Thursday, December 4, 2014

A Flower Watered With Tears

Zestful Blog Post #82

Last week I said that Holy Hell took a long time to write, and a longer time getting published. Here’s more on that. I’ll call this installment:

3) A Flower Watered With Tears

So I was working for Borders as a floor clerk, shelving books, ringing up books at the registers, gift-wrapping books (yeah, really, olden days) and thinking, as I pushed package after package across the counter, This could be me. This could be me.

I saw how well the pulpy novels in the gay-lesbian section sold and thought I could toss off a novel along those lines. Frankly, I thought I could bring better quality to the genre, which was notorious for low standards. I figured if I could get one published and start building a backlist of potboilers, I could perhaps have a career as an author. Then I could branch out into other kinds of fiction—literary stuff, which might not sell very well. Incidentally, I find a lot of authors don’t know what the term potboiler means. It’s pretty literal: work that sells reasonably well because it’s pleasing to popular tastes, thus it keeps the soup pot boiling on the back of the stove so you can be a well fed artist instead of a starving one.

[I like to draw too.]

I worked on Holy Hell on and off for the last eight of the ten years I was with Borders. During that time I got promoted from floor clerk to assistant manager to general manager. Then I got a major promotion to regional director in charge of West Coast expansion, which required a move to San Francisco. A busy, exciting time! I flew around the West, hiring and counseling managers and opening stores. At that level, you have precious little time for creative projects; you’re writing emails in your hotel room at eleven-thirty at night, and when you’re home you’re doing your laundry and paying bills. In the space of six months I earned super-premier status on two airlines (United for north-south, Northwest for west-east). I used to wake up in hotel rooms not remembering which city I was in, and having to get up, open the drapes, and look out the window to get it straight. Portland was the easiest, because our travel coordinator always booked me in a room in the downtown Marriott with a view of Mt. Hood. Seattle: Space Needle. Anchorage: Lake Spenard. And so on. My novel languished.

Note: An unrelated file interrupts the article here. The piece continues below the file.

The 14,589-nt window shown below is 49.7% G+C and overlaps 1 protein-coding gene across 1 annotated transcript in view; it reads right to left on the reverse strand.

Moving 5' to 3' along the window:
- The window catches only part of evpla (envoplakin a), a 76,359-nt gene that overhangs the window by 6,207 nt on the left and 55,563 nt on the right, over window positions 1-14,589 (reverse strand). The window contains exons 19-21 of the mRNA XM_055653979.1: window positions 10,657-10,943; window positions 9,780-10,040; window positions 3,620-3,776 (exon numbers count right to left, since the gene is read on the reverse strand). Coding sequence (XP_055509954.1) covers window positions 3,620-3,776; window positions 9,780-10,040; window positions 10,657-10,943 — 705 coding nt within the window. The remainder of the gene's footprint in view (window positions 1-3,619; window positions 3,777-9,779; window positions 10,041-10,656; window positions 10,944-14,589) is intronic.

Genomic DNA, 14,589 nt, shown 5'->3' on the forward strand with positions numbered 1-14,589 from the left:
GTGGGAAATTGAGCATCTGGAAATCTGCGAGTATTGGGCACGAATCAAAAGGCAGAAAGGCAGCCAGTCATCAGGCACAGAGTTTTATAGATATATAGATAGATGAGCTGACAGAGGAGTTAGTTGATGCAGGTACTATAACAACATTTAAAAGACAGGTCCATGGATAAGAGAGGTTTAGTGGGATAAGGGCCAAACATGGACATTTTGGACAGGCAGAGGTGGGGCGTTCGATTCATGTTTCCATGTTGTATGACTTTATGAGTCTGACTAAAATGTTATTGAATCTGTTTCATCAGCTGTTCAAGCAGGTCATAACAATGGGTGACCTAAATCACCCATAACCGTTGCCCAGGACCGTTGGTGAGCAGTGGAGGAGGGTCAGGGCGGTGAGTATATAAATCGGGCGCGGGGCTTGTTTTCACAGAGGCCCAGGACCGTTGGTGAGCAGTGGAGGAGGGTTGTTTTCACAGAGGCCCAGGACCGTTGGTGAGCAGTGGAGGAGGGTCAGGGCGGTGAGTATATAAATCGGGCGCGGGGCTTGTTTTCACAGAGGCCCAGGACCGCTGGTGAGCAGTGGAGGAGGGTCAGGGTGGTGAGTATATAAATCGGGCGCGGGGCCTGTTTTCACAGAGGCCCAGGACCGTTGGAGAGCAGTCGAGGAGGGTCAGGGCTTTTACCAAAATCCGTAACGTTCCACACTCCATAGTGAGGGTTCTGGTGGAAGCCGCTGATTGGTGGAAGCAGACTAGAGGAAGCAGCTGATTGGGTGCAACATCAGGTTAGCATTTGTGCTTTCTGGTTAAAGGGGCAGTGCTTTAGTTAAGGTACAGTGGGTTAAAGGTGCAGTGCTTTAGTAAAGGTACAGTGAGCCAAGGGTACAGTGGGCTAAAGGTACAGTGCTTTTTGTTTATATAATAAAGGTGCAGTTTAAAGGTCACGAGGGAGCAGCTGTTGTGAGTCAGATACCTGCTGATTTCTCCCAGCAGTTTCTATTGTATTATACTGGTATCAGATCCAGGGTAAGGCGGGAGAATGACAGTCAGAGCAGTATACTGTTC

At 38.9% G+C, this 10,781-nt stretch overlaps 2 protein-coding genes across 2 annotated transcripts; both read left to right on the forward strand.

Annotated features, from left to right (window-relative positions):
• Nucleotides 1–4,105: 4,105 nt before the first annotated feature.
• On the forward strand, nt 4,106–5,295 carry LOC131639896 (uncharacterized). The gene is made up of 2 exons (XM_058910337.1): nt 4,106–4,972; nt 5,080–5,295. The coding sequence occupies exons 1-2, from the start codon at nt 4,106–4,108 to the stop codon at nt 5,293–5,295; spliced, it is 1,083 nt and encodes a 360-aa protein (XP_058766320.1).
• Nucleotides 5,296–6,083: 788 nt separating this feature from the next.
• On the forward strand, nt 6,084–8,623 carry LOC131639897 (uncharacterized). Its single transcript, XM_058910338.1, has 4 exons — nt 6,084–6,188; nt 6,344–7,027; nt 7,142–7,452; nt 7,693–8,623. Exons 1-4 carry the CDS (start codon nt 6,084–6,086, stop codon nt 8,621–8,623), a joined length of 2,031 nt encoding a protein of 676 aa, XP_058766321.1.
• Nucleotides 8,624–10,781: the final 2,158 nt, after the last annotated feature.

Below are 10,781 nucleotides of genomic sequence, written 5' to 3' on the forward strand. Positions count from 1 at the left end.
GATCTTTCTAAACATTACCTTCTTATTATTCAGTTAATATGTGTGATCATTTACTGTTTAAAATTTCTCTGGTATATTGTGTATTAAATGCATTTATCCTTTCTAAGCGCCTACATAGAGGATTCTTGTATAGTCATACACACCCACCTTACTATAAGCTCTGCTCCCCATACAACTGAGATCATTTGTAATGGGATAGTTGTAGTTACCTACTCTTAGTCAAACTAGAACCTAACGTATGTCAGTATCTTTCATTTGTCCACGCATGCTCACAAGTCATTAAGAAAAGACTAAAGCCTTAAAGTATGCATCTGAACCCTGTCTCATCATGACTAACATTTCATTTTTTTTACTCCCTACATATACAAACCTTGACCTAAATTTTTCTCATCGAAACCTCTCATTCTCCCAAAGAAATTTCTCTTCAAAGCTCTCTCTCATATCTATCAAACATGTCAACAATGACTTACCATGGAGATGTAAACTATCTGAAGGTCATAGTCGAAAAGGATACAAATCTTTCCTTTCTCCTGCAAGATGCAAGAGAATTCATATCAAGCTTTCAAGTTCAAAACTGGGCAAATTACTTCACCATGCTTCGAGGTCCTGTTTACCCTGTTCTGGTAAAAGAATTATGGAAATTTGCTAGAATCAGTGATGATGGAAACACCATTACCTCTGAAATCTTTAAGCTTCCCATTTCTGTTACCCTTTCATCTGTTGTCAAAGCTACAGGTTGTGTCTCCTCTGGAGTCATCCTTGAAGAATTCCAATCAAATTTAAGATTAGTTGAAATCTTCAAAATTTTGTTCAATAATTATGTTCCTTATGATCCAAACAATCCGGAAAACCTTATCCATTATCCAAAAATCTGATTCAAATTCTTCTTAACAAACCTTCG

One day my boss called and said he wanted to talk to me about another opportunity within the company, but it would involve a move back to Ann Arbor (the homeland). I knew that was code for ‘vice president of something or other’, which would have been nice. But the internal pressure to be an author was building. So I said, “Don’t tell me about it. I want to stay in California.” And I knew it was time to commit to my writing.

Meanwhile, the company was changing in ways I didn’t like, and I left Borders soon after that conversation. I had stock options, only some of which were vested. The value of the options I left behind was a little over $300,000. This caused me some lost sleep until the stock price dropped drastically months later due to overexpansion and the Amazon effect, and my former colleagues saw their retirements go up in smoke. This was around 1997-98.